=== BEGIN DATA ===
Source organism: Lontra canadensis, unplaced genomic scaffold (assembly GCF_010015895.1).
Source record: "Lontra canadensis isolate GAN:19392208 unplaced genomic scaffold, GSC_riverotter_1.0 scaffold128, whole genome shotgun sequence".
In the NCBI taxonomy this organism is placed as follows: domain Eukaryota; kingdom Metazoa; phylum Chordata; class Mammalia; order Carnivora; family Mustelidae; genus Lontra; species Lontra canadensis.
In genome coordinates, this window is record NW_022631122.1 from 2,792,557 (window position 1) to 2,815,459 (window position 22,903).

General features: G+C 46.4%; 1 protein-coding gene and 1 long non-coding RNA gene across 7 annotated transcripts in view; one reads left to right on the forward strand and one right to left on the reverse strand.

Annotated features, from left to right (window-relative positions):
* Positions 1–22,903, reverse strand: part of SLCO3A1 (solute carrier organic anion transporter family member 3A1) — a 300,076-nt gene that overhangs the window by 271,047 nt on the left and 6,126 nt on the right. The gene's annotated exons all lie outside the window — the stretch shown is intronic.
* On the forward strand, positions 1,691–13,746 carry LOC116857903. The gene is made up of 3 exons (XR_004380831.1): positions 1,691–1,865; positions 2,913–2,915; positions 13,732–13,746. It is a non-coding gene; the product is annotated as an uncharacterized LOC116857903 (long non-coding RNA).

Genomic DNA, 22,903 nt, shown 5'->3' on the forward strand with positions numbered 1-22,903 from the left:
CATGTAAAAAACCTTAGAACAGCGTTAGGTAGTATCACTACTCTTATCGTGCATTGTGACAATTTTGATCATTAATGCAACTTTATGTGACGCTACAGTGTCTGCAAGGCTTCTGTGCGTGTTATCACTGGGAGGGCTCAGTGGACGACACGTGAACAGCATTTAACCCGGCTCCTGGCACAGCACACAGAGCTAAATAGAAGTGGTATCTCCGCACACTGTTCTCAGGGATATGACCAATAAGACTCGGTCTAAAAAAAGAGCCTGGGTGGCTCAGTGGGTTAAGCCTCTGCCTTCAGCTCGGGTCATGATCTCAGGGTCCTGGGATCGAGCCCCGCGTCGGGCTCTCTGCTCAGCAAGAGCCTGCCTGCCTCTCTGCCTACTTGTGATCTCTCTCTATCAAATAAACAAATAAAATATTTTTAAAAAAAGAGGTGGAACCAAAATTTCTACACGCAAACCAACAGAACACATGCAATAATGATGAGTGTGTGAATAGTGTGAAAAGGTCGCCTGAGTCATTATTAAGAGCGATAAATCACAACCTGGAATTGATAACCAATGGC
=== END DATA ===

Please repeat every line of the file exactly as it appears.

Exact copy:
Source organism: Lontra canadensis, unplaced genomic scaffold (assembly GCF_010015895.1).
Source record: "Lontra canadensis isolate GAN:19392208 unplaced genomic scaffold, GSC_riverotter_1.0 scaffold128, whole genome shotgun sequence".
In the NCBI taxonomy this organism is placed as follows: domain Eukaryota; kingdom Metazoa; phylum Chordata; class Mammalia; order Carnivora; family Mustelidae; genus Lontra; species Lontra canadensis.
In genome coordinates, this window is record NW_022631122.1 from 2,792,557 (window position 1) to 2,815,459 (window position 22,903).

General features: G+C 46.4%; 1 protein-coding gene and 1 long non-coding RNA gene across 7 annotated transcripts in view; one reads left to right on the forward strand and one right to left on the reverse strand.

Annotated features, from left to right (window-relative positions):
* Positions 1–22,903, reverse strand: part of SLCO3A1 (solute carrier organic anion transporter family member 3A1) — a 300,076-nt gene that overhangs the window by 271,047 nt on the left and 6,126 nt on the right. The gene's annotated exons all lie outside the window — the stretch shown is intronic.
* On the forward strand, positions 1,691–13,746 carry LOC116857903. The gene is made up of 3 exons (XR_004380831.1): positions 1,691–1,865; positions 2,913–2,915; positions 13,732–13,746. It is a non-coding gene; the product is annotated as an uncharacterized LOC116857903 (long non-coding RNA).

Genomic DNA, 22,903 nt, shown 5'->3' on the forward strand with positions numbered 1-22,903 from the left:
CATGTAAAAAACCTTAGAACAGCGTTAGGTAGTATCACTACTCTTATCGTGCATTGTGACAATTTTGATCATTAATGCAACTTTATGTGACGCTACAGTGTCTGCAAGGCTTCTGTGCGTGTTATCACTGGGAGGGCTCAGTGGACGACACGTGAACAGCATTTAACCCGGCTCCTGGCACAGCACACAGAGCTAAATAGAAGTGGTATCTCCGCACACTGTTCTCAGGGATATGACCAATAAGACTCGGTCTAAAAAAAGAGCCTGGGTGGCTCAGTGGGTTAAGCCTCTGCCTTCAGCTCGGGTCATGATCTCAGGGTCCTGGGATCGAGCCCCGCGTCGGGCTCTCTGCTCAGCAAGAGCCTGCCTGCCTCTCTGCCTACTTGTGATCTCTCTCTATCAAATAAACAAATAAAATATTTTTAAAAAAAGAGGTGGAACCAAAATTTCTACACGCAAACCAACAGAACACATGCAATAATGATGAGTGTGTGAATAGTGTGAAAAGGTCGCCTGAGTCATTATTAAGAGCGATAAATCACAACCTGGAATTGATAACCAATGGC